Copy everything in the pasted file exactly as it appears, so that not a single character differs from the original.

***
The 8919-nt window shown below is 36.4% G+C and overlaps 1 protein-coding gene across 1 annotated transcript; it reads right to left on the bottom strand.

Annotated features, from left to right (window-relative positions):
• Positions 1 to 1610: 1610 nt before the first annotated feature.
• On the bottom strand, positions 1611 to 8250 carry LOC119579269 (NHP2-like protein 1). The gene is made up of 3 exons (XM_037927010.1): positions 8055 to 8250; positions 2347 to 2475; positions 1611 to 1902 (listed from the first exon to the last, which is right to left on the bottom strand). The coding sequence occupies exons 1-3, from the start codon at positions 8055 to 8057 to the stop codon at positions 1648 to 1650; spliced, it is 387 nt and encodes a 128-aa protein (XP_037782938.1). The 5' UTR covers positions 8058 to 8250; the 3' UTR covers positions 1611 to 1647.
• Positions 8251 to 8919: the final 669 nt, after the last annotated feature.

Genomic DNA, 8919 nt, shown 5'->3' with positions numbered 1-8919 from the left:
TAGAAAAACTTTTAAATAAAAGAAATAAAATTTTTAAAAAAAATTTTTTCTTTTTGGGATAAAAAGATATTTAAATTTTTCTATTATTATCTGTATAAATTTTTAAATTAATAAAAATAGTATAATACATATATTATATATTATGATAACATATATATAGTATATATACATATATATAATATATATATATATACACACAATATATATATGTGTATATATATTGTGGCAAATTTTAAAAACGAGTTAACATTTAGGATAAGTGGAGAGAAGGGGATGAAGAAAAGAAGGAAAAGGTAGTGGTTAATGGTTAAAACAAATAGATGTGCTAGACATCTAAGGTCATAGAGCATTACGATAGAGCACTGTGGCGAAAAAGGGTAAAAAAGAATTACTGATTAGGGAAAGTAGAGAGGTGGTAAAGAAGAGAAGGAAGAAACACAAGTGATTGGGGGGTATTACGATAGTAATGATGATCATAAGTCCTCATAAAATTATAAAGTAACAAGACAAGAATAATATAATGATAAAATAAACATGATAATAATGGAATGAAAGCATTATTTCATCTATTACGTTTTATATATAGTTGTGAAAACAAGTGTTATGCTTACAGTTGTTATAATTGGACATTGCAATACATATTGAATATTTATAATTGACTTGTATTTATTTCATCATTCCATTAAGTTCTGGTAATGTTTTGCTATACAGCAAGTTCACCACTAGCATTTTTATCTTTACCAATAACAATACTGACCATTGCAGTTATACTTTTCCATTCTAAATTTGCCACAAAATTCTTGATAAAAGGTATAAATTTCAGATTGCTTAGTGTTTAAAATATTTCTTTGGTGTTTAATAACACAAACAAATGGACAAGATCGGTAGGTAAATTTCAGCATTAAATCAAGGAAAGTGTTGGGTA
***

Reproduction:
The 8919-nt window shown below is 36.4% G+C and overlaps 1 protein-coding gene across 1 annotated transcript; it reads right to left on the bottom strand.

Annotated features, from left to right (window-relative positions):
• Positions 1 to 1610: 1610 nt before the first annotated feature.
• On the bottom strand, positions 1611 to 8250 carry LOC119579269 (NHP2-like protein 1). The gene is made up of 3 exons (XM_037927010.1): positions 8055 to 8250; positions 2347 to 2475; positions 1611 to 1902 (listed from the first exon to the last, which is right to left on the bottom strand). The coding sequence occupies exons 1-3, from the start codon at positions 8055 to 8057 to the stop codon at positions 1648 to 1650; spliced, it is 387 nt and encodes a 128-aa protein (XP_037782938.1). The 5' UTR covers positions 8058 to 8250; the 3' UTR covers positions 1611 to 1647.
• Positions 8251 to 8919: the final 669 nt, after the last annotated feature.

Genomic DNA, 8919 nt, shown 5'->3' with positions numbered 1-8919 from the left:
TAGAAAAACTTTTAAATAAAAGAAATAAAATTTTTAAAAAAAATTTTTTCTTTTTGGGATAAAAAGATATTTAAATTTTTCTATTATTATCTGTATAAATTTTTAAATTAATAAAAATAGTATAATACATATATTATATATTATGATAACATATATATAGTATATATACATATATATAATATATATATATATACACACAATATATATATGTGTATATATATTGTGGCAAATTTTAAAAACGAGTTAACATTTAGGATAAGTGGAGAGAAGGGGATGAAGAAAAGAAGGAAAAGGTAGTGGTTAATGGTTAAAACAAATAGATGTGCTAGACATCTAAGGTCATAGAGCATTACGATAGAGCACTGTGGCGAAAAAGGGTAAAAAAGAATTACTGATTAGGGAAAGTAGAGAGGTGGTAAAGAAGAGAAGGAAGAAACACAAGTGATTGGGGGGTATTACGATAGTAATGATGATCATAAGTCCTCATAAAATTATAAAGTAACAAGACAAGAATAATATAATGATAAAATAAACATGATAATAATGGAATGAAAGCATTATTTCATCTATTACGTTTTATATATAGTTGTGAAAACAAGTGTTATGCTTACAGTTGTTATAATTGGACATTGCAATACATATTGAATATTTATAATTGACTTGTATTTATTTCATCATTCCATTAAGTTCTGGTAATGTTTTGCTATACAGCAAGTTCACCACTAGCATTTTTATCTTTACCAATAACAATACTGACCATTGCAGTTATACTTTTCCATTCTAAATTTGCCACAAAATTCTTGATAAAAGGTATAAATTTCAGATTGCTTAGTGTTTAAAATATTTCTTTGGTGTTTAATAACACAAACAAATGGACAAGATCGGTAGGTAAATTTCAGCATTAAATCAAGGAAAGTGTTGGGTA